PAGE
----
About Thomas Fitzgerald

Thomas is a professional fine art photographer and writer specialising in photography related instructional books as well as travel writing and street photography. 

Three Ways to Set Black Levels in Capture One

Three Ways to Set Black Levels in Capture One

If you're using Capture one and you're used to using other applications such as Lightroom, you may have noticed that there is one control missing in Capture One's set of adjustments. That control is "Black Levels" . However, while there is no direct "Black Level" control in Capture one, there are actually several ways you can adjust the black levels in the software. Here are three methods that I currently use.

The first two methods will work in any version of Capture One, but the last one will require Capture One 8 (or higher).

Method 1: Using the Levels Control

The first method is very straight forward, especially if you've previously used Photoshop. Using the Levels controls in theExposure tab, drag the bottom left hand slider to adjust the black point and crush the blacks.

This simple method will allow you to compensate for images which have flat blacks or have raised black levels.

 Using levels to adjust black point

You can adjust the input value, which is the top triangle on the curves control, which will raise the black levels. It may result in clipped data depending on your file, but it seems to work with Raw data, and will allow you to recover clipped blacks to an extent. If you're working on a Tiff or Jpeg it will clip immediately.

Method 2: Using the Curves Adjustment

The second method works similarly to the first method, and that is to use the Curves control. By dragging the left hand most point on the curve to the right, you are adjusting the black levels.

 Using curves to adjust the black point in Capture One

The same caveats apply as using the Levels control though. Raising the black point will clip after a while, depending on the amount of information in the raw file. As with the levels method, if you're working on a Tiff or Jpeg it will clip immediately.

Method 3: Colour Balance Tool (3 Way Colour Corrector)

The third method requires Capture One 8 or higher, but is actually my preferred method. This involves using the colour balance tool, which is also commonly known as the 3 way colour corrector. On the Colour tab, under the Colour Balance tool, select either 3-Way or Shadows. Using the Shadows sub tab gives you a bigger control to work with, and that's what I'm using here to demonstrate. If using the 3-Way controls, you will be working on the left hand most set of controls, labelled "Shadows".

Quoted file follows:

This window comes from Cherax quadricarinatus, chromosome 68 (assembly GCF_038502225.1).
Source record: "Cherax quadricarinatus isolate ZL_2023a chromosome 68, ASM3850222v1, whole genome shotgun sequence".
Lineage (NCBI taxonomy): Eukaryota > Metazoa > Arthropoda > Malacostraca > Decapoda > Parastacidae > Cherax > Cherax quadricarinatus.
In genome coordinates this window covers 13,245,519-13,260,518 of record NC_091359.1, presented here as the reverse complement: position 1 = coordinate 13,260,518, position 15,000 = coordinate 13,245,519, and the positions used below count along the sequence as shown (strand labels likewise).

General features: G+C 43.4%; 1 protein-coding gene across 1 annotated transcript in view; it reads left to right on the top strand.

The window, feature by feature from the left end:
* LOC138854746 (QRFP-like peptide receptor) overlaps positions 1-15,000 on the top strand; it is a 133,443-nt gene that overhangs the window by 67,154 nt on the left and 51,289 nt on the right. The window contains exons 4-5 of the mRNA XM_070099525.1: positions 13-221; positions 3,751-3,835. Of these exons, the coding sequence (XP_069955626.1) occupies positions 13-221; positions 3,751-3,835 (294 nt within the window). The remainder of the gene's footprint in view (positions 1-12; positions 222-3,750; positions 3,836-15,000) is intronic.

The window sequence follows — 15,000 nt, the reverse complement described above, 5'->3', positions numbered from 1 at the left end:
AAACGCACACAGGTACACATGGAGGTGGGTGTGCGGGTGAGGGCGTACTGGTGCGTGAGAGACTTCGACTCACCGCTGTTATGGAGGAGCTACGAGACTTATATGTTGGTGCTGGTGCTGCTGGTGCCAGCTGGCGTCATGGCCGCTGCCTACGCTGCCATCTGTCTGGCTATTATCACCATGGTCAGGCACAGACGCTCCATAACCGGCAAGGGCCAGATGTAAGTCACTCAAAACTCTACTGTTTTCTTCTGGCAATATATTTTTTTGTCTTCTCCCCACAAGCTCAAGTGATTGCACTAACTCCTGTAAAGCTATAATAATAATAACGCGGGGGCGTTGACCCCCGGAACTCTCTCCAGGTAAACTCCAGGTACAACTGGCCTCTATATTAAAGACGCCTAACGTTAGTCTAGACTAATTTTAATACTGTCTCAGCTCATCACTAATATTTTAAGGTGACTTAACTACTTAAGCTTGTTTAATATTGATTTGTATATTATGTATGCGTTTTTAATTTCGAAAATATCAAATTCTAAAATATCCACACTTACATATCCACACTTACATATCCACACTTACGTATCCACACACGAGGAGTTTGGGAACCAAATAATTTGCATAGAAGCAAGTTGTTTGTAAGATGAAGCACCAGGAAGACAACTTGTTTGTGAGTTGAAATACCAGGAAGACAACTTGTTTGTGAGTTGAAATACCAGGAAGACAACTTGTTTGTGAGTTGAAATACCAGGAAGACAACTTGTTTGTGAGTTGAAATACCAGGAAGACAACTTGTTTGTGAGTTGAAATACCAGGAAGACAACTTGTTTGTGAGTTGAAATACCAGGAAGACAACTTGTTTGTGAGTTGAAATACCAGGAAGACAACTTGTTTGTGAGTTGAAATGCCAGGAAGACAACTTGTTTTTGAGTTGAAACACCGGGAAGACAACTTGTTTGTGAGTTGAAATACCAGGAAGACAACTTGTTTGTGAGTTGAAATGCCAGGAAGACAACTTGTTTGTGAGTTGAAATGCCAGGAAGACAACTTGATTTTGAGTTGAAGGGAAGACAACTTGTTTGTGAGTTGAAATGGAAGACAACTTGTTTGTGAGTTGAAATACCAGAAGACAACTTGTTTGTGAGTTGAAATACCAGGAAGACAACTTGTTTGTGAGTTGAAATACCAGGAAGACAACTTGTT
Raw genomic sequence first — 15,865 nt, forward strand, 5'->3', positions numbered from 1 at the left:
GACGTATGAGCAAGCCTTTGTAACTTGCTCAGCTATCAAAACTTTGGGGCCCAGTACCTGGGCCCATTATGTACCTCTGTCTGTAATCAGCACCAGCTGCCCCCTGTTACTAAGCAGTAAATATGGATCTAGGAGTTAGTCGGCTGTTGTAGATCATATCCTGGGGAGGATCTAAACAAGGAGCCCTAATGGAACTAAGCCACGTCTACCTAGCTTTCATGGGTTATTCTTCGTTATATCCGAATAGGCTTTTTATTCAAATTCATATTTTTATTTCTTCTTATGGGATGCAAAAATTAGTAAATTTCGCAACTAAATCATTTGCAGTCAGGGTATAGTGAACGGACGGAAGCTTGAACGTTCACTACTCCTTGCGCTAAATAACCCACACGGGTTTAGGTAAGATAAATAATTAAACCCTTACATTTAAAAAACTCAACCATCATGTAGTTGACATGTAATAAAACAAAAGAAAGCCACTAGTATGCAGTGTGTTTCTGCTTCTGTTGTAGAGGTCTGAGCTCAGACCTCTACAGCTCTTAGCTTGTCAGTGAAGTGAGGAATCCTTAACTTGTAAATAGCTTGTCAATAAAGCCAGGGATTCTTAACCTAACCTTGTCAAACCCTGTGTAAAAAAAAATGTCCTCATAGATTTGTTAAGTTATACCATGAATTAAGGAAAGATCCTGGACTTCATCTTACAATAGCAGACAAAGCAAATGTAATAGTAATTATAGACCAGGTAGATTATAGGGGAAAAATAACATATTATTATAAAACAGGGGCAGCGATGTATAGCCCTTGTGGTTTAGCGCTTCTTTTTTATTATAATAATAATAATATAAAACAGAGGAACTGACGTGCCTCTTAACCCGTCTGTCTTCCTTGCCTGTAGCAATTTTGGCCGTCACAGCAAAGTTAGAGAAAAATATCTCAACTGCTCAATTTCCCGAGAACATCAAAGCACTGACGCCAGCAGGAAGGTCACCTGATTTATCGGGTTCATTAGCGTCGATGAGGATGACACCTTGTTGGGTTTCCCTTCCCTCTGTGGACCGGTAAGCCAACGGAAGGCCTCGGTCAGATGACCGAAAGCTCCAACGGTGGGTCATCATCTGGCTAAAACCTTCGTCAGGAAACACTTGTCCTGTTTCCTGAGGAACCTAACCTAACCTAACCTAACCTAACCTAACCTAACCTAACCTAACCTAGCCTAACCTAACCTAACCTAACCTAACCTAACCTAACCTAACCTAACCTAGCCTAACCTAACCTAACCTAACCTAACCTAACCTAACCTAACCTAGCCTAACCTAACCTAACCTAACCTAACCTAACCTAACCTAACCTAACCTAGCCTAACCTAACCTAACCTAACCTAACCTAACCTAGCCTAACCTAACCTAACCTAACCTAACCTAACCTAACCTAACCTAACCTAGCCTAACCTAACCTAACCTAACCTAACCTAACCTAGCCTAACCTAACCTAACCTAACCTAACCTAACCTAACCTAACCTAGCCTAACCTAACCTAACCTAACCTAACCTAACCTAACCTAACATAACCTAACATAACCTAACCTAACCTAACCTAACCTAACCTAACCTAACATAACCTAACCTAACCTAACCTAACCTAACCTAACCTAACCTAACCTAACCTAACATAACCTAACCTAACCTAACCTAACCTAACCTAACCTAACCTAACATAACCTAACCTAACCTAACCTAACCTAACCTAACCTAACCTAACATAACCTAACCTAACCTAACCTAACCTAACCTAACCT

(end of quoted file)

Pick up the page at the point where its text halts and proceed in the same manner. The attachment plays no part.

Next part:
Using the colour corrector to adjust the black point in Capture One

In this tool there are 3 main controls. On the left is a saturation control, or controlling the saturation of the effect, in the middle is the main colour adjustment control, which you use for tinting the shadows, mids or highlights (in this case shadows) and on the right is a levels adjustment slider, which will increase the brightness in which ever control you're using, again, in this case, the shadows.

Dragging this slider down, will decrease the black point and crush the blacks (i.e make them darker). Dragging this control up, will increase the black point and make the blacks brighter.

To reset this control, simply double click on the handle.

There you have it. Three simple ways to control the black levels in Capture One. You may be wondering what the difference is between this and using the shadows slider to recover shadows. Well, the shadows slider, will only increase shadows, and also, it works slightly differently. The shadows slider is designed to increase the shadow brightness without actually changing the black levels. Usually when you need to adjust black levels you're trying to bring them down rather than up, and so this wouldn't work for that.

By the way, if you're using Capture One for processing X-Trans files, and you haven't seen it already, I have a short guide detailing my methods and settings for working with Capture One.



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